Disaster recovery planning isn’t one-and-done. It’s a continuous process of review and refinement to protect your organization’s hard copy records and digital data from unforeseen circumstances. With a thorough disaster recovery plan in place, your organization will be ready to respond efficiently when needed, minimizing both downtime and impact to your business.

What to Ask a Scanning Company about Their Backup and Disaster Recovery Plans

Understanding the backup and disaster recovery plans of your scanning company is vital. Here are some questions you may want to ask: 

  • What is your disaster recovery plan?
  • How often do you back up data?
  • How quickly can you restore lost data?
  • What types of disasters does your plan cover?
  • Do you encrypt backups?
  • How often do you test your disaster recovery plan?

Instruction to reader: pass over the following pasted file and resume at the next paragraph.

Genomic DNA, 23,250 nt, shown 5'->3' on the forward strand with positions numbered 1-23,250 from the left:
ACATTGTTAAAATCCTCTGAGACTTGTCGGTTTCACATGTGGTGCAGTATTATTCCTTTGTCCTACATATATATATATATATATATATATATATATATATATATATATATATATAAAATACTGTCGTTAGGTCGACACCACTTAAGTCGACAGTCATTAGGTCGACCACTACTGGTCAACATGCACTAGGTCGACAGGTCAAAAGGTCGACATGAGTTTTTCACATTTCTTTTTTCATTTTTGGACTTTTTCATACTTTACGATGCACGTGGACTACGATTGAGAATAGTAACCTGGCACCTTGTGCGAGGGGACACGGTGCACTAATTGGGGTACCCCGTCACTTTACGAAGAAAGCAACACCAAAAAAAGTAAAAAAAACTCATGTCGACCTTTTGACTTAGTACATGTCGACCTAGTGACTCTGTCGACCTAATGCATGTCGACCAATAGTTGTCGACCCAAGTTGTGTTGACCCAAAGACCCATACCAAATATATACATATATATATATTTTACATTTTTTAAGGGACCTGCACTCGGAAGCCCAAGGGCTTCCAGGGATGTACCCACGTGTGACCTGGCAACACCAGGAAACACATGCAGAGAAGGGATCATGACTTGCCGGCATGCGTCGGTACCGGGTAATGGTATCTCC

Think of these questions as starting points, and don’t hesitate to ask further questions based on the responses you get. Remember, the ultimate goal is to ascertain that your data is safe in the hands of the scanning company and that they have comprehensive plans in place to recover it in case of a disaster.

Closing Thoughts

Preparing for the unexpected is never a task to be overlooked, especially when it involves protecting your organization’s invaluable records and digital assets. This is why a backup and disaster recovery plan plays an instrumental role. Think of it as your organization’s safety net, assuring minimal interruptions when mishaps occur. 

When partnering with an external scanning company, ensure you inquire about their backup and recovery plans. The absence of a robust strategy could put your data security at risk. Thorough research about their procedures is crucial to enhance your organization’s resilience following a disaster.  

In conclusion, your backup and disaster recovery plan needs constant care and attention. It’s not a one-time task, but an ongoing commitment. By adopting the right attitude and maintaining constant vigilance, your organization can stay safe and run smoothly, even when surprises come knocking at your door.

Next Steps